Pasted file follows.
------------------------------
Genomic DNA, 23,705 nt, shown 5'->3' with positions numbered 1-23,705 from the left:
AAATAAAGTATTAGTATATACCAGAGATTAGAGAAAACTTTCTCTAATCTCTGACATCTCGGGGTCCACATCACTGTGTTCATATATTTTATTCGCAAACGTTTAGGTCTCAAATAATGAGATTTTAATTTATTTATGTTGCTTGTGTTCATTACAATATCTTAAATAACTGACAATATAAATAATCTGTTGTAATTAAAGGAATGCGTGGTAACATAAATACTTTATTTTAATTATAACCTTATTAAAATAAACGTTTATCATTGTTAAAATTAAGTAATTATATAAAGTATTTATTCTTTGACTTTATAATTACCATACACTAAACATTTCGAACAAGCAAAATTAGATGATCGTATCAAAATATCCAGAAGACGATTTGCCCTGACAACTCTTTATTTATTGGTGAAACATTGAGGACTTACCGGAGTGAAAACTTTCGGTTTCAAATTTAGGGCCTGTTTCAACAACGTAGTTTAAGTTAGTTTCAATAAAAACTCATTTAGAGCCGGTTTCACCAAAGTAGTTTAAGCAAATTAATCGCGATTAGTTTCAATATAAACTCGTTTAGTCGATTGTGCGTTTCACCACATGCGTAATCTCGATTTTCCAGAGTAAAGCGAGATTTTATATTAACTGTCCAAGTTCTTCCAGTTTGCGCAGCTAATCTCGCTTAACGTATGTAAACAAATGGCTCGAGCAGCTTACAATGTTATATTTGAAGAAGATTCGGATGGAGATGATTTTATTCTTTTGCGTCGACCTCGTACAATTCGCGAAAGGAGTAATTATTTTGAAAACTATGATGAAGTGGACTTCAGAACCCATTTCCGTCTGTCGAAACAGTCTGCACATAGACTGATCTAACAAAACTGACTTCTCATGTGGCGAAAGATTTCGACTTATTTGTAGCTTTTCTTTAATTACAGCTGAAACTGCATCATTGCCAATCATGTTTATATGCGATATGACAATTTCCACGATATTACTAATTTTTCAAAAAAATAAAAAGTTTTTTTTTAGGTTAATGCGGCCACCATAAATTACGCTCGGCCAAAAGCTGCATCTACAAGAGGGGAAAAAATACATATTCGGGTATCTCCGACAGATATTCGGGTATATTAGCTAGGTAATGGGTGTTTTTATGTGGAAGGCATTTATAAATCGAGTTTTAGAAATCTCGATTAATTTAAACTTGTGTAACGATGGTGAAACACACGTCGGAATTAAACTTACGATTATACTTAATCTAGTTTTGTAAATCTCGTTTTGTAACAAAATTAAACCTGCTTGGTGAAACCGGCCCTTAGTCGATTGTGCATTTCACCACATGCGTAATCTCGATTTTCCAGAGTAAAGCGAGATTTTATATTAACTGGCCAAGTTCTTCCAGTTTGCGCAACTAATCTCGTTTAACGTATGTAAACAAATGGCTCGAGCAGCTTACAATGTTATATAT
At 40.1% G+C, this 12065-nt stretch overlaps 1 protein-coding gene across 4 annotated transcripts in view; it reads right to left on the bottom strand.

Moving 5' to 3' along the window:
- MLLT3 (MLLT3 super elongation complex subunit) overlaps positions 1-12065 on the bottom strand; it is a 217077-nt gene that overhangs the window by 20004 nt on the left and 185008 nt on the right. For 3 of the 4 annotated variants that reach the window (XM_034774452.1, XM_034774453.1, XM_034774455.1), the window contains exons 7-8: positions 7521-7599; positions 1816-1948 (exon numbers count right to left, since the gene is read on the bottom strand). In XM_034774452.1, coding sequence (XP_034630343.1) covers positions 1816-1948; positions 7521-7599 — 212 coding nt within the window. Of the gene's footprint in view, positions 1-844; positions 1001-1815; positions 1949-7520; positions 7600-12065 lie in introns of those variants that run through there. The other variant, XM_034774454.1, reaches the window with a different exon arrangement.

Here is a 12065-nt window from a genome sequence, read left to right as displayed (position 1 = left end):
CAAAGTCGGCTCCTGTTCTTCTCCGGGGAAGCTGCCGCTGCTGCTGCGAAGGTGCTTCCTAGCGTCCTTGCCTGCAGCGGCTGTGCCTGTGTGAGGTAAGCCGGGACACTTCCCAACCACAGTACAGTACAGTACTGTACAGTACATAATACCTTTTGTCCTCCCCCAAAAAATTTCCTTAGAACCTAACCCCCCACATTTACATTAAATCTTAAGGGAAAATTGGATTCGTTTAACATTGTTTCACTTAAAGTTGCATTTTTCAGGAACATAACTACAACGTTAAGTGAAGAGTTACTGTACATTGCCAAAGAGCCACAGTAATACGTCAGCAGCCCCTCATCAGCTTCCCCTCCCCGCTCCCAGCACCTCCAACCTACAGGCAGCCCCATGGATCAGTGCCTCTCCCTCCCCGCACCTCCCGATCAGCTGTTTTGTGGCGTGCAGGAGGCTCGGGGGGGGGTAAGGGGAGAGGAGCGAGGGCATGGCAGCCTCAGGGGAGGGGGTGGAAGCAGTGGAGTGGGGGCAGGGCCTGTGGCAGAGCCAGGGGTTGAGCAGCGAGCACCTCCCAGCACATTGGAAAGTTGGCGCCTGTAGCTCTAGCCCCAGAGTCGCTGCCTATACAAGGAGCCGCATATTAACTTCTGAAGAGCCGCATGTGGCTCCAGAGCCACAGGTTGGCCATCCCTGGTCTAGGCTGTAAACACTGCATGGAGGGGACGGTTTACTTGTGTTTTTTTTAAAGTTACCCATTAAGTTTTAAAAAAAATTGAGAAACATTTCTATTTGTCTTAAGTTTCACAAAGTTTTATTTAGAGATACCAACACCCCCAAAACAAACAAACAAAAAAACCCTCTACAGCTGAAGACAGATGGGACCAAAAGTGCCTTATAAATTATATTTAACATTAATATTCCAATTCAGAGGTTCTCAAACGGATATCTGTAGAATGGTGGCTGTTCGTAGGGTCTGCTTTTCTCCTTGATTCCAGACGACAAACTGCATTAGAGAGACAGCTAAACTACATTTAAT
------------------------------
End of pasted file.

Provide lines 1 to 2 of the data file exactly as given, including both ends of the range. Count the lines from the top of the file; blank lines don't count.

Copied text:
Genomic DNA, 23,705 nt, shown 5'->3' with positions numbered 1-23,705 from the left:
AAATAAAGTATTAGTATATACCAGAGATTAGAGAAAACTTTCTCTAATCTCTGACATCTCGGGGTCCACATCACTGTGTTCATATATTTTATTCGCAAACGTTTAGGTCTCAAATAATGAGATTTTAATTTATTTATGTTGCTTGTGTTCATTACAATATCTTAAATAACTGACAATATAAATAATCTGTTGTAATTAAAGGAATGCGTGGTAACATAAATACTTTATTTTAATTATAACCTTATTAAAATAAACGTTTATCATTGTTAAAATTAAGTAATTATATAAAGTATTTATTCTTTGACTTTATAATTACCATACACTAAACATTTCGAACAAGCAAAATTAGATGATCGTATCAAAATATCCAGAAGACGATTTGCCCTGACAACTCTTTATTTATTGGTGAAACATTGAGGACTTACCGGAGTGAAAACTTTCGGTTTCAAATTTAGGGCCTGTTTCAACAACGTAGTTTAAGTTAGTTTCAATAAAAACTCATTTAGAGCCGGTTTCACCAAAGTAGTTTAAGCAAATTAATCGCGATTAGTTTCAATATAAACTCGTTTAGTCGATTGTGCGTTTCACCACATGCGTAATCTCGATTTTCCAGAGTAAAGCGAGATTTTATATTAACTGTCCAAGTTCTTCCAGTTTGCGCAGCTAATCTCGCTTAACGTATGTAAACAAATGGCTCGAGCAGCTTACAATGTTATATTTGAAGAAGATTCGGATGGAGATGATTTTATTCTTTTGCGTCGACCTCGTACAATTCGCGAAAGGAGTAATTATTTTGAAAACTATGATGAAGTGGACTTCAGAACCCATTTCCGTCTGTCGAAACAGTCTGCACATAGACTGATCTAACAAAACTGACTTCTCATGTGGCGAAAGATTTCGACTTATTTGTAGCTTTTCTTTAATTACAGCTGAAACTGCATCATTGCCAATCATGTTTATATGCGATATGACAATTTCCACGATATTACTAATTTTTCAAAAAAATAAAAAGTTTTTTTTTAGGTTAATGCGGCCACCATAAATTACGCTCGGCCAAAAGCTGCATCTACAAGAGGGGAAAAAATACATATTCGGGTATCTCCGACAGATATTCGGGTATATTAGCTAGGTAATGGGTGTTTTTATGTGGAAGGCATTTATAAATCGAGTTTTAGAAATCTCGATTAATTTAAACTTGTGTAACGATGGTGAAACACACGTCGGAATTAAACTTACGATTATACTTAATCTAGTTTTGTAAATCTCGTTTTGTAACAAAATTAAACCTGCTTGGTGAAACCGGCCCTTAGTCGATTGTGCATTTCACCACATGCGTAATCTCGATTTTCCAGAGTAAAGCGAGATTTTATATTAACTGGCCAAGTTCTTCCAGTTTGCGCAACTAATCTCGTTTAACGTATGTAAACAAATGGCTCGAGCAGCTTACAATGTTATATAT